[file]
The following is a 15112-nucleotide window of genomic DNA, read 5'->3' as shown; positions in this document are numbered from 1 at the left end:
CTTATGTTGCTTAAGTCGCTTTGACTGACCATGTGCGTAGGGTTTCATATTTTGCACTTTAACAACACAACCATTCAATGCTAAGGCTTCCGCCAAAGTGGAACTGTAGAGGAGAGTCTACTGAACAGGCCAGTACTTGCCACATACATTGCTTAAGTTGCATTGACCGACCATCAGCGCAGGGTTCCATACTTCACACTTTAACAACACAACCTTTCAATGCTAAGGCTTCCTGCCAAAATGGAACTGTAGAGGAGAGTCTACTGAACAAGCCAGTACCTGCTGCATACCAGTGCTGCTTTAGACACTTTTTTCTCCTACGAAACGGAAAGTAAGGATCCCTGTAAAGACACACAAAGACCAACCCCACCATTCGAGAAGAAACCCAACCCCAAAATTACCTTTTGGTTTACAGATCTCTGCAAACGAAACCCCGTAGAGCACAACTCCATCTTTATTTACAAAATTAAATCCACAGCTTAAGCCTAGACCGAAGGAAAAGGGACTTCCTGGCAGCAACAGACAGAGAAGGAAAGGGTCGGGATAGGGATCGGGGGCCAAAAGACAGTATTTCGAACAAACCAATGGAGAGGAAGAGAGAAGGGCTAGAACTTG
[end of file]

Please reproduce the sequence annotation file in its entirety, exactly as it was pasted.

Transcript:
The following is a 15112-nucleotide window of genomic DNA, read 5'->3' as shown; positions in this document are numbered from 1 at the left end:
CTTATGTTGCTTAAGTCGCTTTGACTGACCATGTGCGTAGGGTTTCATATTTTGCACTTTAACAACACAACCATTCAATGCTAAGGCTTCCGCCAAAGTGGAACTGTAGAGGAGAGTCTACTGAACAGGCCAGTACTTGCCACATACATTGCTTAAGTTGCATTGACCGACCATCAGCGCAGGGTTCCATACTTCACACTTTAACAACACAACCTTTCAATGCTAAGGCTTCCTGCCAAAATGGAACTGTAGAGGAGAGTCTACTGAACAAGCCAGTACCTGCTGCATACCAGTGCTGCTTTAGACACTTTTTTCTCCTACGAAACGGAAAGTAAGGATCCCTGTAAAGACACACAAAGACCAACCCCACCATTCGAGAAGAAACCCAACCCCAAAATTACCTTTTGGTTTACAGATCTCTGCAAACGAAACCCCGTAGAGCACAACTCCATCTTTATTTACAAAATTAAATCCACAGCTTAAGCCTAGACCGAAGGAAAAGGGACTTCCTGGCAGCAACAGACAGAGAAGGAAAGGGTCGGGATAGGGATCGGGGGCCAAAAGACAGTATTTCGAACAAACCAATGGAGAGGAAGAGAGAAGGGCTAGAACTTG